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Sector Report from Bank Austria Economics:
Car sales heat up in 2015 and 2016

  • After three years of negative growth, car sales rose by a nominal 3.2 percent in 2015 to EUR 26.1 billion, accelerating to 8 percent by April 2016
  • In the long term, new record registration levels are becoming less and less likely
  • Declining number of one-day registrations in 2016 signals an easing of rebates on new cars and, at least, a stop to ongoing profit erosion in the car sales industry
  • Repair shop services in Austria are expensive by European standards

Austria's auto trade is recovering in 2015 and 2016 after three years of negative growth. Sales revenues in the sector rose by a nominal 3.2 percent to EUR 26.1 billion in the previous year, excluding repair shops and parts and accessories sales, as revealed in the current sector report by economists at Bank Austria. "Revenue from repair shops, which in the past has frequently been able to compensate for weak trends in auto trading, grew by just 0.3 percent in nominal terms in 2015, observes Bank Austria economist Günter Wolf. Growth in both sectors accelerated at the start of 2016, with revenue from car sales even achieving nominal growth of 8 percent by April.

The upswing will continue until at least the autumn of 2016. This is also seen in auto dealers' business confidence, which increased almost continuously in the first half of the year. Their optimism finds support in the sharp increase in demand for passenger vehicles, which has been driven by improved consumer confidence, higher real income related to tax reforms, and continuing favourable financing conditions. As of June 2016, new registrations were up by 6.3 percent, and re-registration of used vehicles had risen by 4 percent. The auto trade will probably be unable to sustain the high growth rates of the first few months throughout the rest of the year, and can expect to see a slight slowdown in vehicle sales no later than 2017; the main brakes on growth will likely be slower increases in household income and the fact that demand has again reached a high level in 2016.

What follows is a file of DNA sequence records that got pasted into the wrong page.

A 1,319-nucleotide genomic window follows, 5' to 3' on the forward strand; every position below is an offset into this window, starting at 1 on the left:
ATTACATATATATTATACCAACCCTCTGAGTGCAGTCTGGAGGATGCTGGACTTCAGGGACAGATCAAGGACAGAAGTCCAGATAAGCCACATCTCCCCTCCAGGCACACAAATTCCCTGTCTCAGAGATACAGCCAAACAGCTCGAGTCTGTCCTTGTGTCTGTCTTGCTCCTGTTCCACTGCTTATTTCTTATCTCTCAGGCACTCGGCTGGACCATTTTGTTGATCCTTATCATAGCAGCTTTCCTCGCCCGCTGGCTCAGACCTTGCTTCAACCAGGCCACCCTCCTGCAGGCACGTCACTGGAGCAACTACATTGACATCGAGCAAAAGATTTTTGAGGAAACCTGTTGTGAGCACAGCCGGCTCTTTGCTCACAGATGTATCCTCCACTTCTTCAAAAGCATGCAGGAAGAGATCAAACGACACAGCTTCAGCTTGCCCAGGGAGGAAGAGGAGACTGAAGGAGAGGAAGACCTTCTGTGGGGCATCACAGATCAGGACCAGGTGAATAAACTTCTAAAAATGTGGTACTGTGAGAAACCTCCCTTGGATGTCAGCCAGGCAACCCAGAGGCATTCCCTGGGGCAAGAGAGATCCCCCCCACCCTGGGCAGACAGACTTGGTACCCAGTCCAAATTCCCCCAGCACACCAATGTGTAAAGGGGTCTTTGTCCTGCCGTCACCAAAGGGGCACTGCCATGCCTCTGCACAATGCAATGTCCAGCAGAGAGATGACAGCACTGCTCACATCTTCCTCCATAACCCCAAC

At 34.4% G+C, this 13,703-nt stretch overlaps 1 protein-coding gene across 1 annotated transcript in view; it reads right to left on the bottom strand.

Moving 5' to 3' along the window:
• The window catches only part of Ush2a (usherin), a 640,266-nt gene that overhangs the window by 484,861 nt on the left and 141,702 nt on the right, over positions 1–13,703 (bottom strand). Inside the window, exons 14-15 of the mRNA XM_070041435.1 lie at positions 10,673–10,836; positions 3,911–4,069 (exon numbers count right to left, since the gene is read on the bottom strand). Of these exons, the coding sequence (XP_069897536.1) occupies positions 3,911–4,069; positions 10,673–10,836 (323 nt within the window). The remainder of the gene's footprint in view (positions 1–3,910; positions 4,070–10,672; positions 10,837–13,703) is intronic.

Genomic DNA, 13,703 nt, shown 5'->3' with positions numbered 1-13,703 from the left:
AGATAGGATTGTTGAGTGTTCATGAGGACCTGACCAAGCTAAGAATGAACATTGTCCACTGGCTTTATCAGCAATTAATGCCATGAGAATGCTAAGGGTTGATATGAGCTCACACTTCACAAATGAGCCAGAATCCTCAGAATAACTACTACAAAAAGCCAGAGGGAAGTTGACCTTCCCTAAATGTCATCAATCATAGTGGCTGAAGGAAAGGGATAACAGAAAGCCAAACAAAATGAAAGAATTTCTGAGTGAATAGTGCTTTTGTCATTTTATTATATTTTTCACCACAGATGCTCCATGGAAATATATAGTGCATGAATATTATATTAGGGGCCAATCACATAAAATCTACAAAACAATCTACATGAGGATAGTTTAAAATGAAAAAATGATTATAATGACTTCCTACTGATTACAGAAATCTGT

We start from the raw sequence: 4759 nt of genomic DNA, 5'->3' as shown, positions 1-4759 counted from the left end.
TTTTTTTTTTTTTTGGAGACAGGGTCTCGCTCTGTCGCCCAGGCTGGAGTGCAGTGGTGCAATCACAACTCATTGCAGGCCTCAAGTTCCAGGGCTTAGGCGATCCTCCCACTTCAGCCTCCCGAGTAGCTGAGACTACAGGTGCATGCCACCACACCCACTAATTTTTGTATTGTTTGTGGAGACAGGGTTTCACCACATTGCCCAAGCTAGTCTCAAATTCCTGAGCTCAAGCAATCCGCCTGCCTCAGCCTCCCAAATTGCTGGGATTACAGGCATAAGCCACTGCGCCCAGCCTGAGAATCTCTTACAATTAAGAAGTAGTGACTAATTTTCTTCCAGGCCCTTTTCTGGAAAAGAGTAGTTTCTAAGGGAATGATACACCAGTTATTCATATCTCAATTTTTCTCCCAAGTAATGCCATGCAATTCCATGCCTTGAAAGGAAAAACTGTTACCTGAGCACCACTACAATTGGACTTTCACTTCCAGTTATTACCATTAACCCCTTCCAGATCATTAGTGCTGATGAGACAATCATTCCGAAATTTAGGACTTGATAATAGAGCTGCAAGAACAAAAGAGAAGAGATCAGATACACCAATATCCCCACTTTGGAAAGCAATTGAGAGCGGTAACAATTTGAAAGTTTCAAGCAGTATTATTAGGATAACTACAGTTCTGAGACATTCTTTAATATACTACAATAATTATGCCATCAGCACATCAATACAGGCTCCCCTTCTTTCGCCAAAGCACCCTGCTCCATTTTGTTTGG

New record registration levels are becoming less and less likely in the long term as well. At 550 vehicles per 1000 residents, Austria not only has one of the highest vehicle penetration rates in Europe (which averages 500 vehicles per 1000 residents), but also one of Europe's newest vehicle fleets, with an average vehicle age of 7.9 years. By way of comparison, Germany also has 550 registered vehicles per 1000 residents, but with an average age of nine years.

"The total number of vehicles in Austria will continue to grow, not least because of continued strong population growth over the next few years, and the continuing importance of cars in Austrians' daily lives," concludes Wolf from Bank Austria. However, the growth rates are likely to remain below those of the past fifteen years, when the number of registered vehicles in Austria increased by an average of 1.1 percent each year. By contrast, the number of vehicles increased by more than 3 percent per year in the 1980s and 1990s.

Strained profit situation in the auto trade